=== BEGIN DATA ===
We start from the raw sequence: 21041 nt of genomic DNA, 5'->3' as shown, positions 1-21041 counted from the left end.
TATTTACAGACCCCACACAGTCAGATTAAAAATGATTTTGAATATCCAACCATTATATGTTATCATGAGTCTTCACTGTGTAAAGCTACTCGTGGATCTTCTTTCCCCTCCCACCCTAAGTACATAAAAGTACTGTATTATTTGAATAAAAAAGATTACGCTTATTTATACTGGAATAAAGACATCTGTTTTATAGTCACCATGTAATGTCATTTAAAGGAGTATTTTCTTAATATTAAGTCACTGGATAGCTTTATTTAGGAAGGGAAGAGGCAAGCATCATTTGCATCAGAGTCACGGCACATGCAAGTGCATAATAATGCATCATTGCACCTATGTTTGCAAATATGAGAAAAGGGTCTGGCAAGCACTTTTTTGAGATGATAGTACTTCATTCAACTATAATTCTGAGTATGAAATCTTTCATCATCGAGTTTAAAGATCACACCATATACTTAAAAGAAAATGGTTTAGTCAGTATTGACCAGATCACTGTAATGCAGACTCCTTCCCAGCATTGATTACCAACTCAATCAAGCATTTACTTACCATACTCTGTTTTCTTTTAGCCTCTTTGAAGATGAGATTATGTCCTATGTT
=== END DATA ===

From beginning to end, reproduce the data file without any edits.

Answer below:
We start from the raw sequence: 21041 nt of genomic DNA, 5'->3' as shown, positions 1-21041 counted from the left end.
TATTTACAGACCCCACACAGTCAGATTAAAAATGATTTTGAATATCCAACCATTATATGTTATCATGAGTCTTCACTGTGTAAAGCTACTCGTGGATCTTCTTTCCCCTCCCACCCTAAGTACATAAAAGTACTGTATTATTTGAATAAAAAAGATTACGCTTATTTATACTGGAATAAAGACATCTGTTTTATAGTCACCATGTAATGTCATTTAAAGGAGTATTTTCTTAATATTAAGTCACTGGATAGCTTTATTTAGGAAGGGAAGAGGCAAGCATCATTTGCATCAGAGTCACGGCACATGCAAGTGCATAATAATGCATCATTGCACCTATGTTTGCAAATATGAGAAAAGGGTCTGGCAAGCACTTTTTTGAGATGATAGTACTTCATTCAACTATAATTCTGAGTATGAAATCTTTCATCATCGAGTTTAAAGATCACACCATATACTTAAAAGAAAATGGTTTAGTCAGTATTGACCAGATCACTGTAATGCAGACTCCTTCCCAGCATTGATTACCAACTCAATCAAGCATTTACTTACCATACTCTGTTTTCTTTTAGCCTCTTTGAAGATGAGATTATGTCCTATGTT